An estimated 60 to 70 million Americans are now working remotely in an attempt to slow the spread of Covid-19 pandemic, and many more millions around the world are doing the same. While some businesses might have previously resisted remote working, they are now finding out that it is entirely workable. The availability of collaboration software, high-speed internet connectivity, and computing devices means much office-based work can be done remotely.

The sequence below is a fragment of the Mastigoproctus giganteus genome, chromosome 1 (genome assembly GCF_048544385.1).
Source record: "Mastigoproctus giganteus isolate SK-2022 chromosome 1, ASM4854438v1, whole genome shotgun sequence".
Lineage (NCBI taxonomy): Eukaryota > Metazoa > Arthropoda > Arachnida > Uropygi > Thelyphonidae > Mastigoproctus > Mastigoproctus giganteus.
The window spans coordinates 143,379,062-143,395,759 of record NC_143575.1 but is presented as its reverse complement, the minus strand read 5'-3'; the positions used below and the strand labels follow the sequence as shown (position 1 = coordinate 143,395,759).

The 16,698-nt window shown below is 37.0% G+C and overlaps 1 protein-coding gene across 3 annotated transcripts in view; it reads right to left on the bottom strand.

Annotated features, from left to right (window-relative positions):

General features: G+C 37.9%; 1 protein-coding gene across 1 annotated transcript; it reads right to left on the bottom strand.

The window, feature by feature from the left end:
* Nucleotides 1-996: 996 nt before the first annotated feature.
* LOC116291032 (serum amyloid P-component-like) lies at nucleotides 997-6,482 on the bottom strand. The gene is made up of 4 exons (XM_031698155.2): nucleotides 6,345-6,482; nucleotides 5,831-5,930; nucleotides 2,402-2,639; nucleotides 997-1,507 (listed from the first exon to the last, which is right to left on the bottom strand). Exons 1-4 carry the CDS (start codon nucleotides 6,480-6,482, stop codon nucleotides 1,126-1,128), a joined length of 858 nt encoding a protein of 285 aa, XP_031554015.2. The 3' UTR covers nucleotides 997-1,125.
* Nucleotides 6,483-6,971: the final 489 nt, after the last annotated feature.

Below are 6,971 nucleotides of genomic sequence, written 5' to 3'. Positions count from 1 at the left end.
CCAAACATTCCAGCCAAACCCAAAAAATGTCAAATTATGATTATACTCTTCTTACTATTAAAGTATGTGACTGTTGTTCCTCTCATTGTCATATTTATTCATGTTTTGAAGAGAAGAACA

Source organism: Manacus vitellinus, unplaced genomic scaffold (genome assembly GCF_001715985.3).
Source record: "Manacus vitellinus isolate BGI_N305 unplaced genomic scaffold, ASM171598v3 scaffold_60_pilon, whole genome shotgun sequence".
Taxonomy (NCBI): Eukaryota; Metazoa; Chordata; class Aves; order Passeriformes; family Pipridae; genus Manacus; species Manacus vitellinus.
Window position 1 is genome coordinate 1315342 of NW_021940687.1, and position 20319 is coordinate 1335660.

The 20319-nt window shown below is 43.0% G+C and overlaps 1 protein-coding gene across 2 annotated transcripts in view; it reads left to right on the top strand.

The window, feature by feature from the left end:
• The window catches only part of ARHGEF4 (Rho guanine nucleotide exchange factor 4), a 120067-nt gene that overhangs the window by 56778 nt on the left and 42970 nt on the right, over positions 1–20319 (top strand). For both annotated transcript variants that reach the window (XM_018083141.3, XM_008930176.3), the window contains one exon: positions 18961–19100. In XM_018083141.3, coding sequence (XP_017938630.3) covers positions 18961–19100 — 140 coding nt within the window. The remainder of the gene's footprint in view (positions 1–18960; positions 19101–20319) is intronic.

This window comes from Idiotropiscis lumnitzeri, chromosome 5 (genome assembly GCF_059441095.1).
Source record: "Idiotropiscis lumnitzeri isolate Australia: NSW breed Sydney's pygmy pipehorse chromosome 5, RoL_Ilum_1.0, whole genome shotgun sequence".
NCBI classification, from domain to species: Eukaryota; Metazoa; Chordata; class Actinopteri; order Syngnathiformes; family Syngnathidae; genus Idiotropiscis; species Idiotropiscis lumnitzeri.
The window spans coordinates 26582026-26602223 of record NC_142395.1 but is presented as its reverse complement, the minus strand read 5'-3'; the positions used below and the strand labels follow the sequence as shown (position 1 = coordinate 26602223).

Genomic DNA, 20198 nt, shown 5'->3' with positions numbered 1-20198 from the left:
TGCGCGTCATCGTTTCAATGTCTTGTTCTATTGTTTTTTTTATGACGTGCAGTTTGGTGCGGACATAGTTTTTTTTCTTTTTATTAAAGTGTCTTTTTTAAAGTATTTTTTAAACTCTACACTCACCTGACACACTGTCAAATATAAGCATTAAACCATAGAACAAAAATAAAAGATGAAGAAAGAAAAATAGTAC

As well as allowing work to continue during the crisis, the increase in remote work also brings benefits to groups who have often been excluded from the workplace. People with disabilities, women, especially those responsible for childcare, migrants and refugees, and people with limited financial means have all faced struggles in accessing the employment market.
How can we ensure that the Covid-19 response is the beginning of lasting change for those groups, as well as deal with any potential disadvantages?